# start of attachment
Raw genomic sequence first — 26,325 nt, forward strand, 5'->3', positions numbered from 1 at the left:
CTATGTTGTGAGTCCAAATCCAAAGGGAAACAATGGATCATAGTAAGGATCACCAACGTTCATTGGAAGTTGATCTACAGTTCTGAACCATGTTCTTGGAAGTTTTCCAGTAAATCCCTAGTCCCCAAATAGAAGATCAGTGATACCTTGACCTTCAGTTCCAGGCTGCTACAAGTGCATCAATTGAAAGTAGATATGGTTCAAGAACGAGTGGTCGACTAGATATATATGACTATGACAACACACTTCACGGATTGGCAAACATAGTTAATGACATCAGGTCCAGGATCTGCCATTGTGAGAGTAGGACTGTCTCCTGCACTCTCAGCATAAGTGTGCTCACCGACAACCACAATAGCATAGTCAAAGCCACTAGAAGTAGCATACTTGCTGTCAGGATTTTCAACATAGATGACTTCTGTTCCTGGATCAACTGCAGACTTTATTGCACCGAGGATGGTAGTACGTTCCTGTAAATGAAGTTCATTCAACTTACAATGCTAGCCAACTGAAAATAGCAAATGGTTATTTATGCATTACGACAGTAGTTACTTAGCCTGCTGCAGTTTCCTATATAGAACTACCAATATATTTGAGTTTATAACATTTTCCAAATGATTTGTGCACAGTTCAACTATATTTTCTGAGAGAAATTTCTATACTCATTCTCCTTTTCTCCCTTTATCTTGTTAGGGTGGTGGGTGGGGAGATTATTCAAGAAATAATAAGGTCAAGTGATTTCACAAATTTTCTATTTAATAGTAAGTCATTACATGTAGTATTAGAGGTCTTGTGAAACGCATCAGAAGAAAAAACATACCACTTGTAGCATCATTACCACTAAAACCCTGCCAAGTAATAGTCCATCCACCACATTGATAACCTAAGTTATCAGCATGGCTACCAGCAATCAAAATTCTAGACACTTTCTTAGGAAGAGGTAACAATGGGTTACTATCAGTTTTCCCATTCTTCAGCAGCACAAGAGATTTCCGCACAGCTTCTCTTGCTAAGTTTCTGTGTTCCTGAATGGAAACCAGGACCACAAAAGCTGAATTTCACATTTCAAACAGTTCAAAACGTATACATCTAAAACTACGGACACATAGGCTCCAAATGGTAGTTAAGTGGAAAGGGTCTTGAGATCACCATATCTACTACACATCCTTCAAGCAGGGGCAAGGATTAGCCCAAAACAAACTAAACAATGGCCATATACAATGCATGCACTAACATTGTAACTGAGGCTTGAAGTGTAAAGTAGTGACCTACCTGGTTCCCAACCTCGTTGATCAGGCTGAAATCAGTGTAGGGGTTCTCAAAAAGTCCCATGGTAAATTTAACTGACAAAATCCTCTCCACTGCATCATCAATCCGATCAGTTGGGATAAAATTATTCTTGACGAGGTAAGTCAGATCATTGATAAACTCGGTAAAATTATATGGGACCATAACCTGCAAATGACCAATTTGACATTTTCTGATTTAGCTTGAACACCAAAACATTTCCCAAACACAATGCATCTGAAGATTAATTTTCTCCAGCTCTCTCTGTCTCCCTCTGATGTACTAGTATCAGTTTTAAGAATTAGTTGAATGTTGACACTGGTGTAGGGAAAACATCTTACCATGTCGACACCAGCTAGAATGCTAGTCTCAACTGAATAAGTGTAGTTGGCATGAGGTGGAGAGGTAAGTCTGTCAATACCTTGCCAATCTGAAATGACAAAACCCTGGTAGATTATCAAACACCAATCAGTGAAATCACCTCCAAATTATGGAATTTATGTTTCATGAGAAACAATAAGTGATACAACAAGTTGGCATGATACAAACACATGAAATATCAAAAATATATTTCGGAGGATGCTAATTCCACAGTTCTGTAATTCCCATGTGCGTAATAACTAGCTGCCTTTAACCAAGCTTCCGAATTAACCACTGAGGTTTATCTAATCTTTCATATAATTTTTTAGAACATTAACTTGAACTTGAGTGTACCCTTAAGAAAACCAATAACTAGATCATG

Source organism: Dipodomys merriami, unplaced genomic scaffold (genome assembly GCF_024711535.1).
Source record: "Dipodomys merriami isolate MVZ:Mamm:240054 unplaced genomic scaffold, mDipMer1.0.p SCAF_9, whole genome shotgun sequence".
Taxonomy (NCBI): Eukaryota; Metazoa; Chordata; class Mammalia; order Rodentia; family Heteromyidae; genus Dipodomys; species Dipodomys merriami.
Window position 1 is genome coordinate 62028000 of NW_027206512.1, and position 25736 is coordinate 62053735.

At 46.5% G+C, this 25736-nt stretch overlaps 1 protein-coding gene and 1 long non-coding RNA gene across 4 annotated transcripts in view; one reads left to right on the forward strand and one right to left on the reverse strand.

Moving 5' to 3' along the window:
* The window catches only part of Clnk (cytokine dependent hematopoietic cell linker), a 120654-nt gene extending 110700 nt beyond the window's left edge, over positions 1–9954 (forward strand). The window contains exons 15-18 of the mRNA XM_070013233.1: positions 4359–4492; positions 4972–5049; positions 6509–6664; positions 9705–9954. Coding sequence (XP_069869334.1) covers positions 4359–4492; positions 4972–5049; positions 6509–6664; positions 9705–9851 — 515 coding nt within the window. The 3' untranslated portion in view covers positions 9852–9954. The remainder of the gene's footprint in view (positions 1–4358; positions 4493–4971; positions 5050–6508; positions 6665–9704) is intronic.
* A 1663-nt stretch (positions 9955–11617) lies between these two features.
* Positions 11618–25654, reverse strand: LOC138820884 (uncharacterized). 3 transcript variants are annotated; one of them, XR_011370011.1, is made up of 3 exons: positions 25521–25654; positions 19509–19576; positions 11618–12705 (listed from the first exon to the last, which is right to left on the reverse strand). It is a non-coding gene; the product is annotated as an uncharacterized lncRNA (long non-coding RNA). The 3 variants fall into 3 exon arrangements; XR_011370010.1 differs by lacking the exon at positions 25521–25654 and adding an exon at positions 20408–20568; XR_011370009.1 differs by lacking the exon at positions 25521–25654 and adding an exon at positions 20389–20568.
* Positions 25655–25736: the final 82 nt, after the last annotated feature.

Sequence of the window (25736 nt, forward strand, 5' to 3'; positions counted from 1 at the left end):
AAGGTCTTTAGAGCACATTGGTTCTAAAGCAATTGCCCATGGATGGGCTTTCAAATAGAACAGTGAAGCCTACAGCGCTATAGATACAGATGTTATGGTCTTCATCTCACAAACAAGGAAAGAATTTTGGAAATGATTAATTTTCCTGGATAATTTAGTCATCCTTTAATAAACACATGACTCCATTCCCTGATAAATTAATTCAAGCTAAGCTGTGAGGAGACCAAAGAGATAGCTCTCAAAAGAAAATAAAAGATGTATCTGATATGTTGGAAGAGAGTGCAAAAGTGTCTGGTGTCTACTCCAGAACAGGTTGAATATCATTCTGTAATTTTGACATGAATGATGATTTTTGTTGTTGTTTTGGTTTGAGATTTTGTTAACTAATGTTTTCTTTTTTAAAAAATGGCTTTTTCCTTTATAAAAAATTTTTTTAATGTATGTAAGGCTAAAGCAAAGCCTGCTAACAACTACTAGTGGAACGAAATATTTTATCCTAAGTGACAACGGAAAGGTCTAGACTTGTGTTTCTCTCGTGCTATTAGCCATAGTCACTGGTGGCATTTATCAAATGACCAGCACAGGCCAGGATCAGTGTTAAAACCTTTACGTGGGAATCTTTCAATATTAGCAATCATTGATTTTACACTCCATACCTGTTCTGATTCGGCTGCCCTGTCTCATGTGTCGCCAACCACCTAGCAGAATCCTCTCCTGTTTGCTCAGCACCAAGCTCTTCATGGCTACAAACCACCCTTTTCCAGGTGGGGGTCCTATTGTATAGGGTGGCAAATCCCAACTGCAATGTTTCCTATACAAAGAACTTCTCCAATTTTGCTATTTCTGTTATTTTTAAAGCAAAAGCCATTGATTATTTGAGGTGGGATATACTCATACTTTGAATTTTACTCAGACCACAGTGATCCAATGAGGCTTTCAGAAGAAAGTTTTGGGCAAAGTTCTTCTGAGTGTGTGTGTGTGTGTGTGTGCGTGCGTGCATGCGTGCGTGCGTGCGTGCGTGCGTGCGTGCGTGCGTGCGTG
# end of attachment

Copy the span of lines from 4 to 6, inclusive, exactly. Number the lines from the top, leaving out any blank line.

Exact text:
Source record: "Dipodomys merriami isolate MVZ:Mamm:240054 unplaced genomic scaffold, mDipMer1.0.p SCAF_9, whole genome shotgun sequence".
Taxonomy (NCBI): Eukaryota; Metazoa; Chordata; class Mammalia; order Rodentia; family Heteromyidae; genus Dipodomys; species Dipodomys merriami.
Window position 1 is genome coordinate 62028000 of NW_027206512.1, and position 25736 is coordinate 62053735.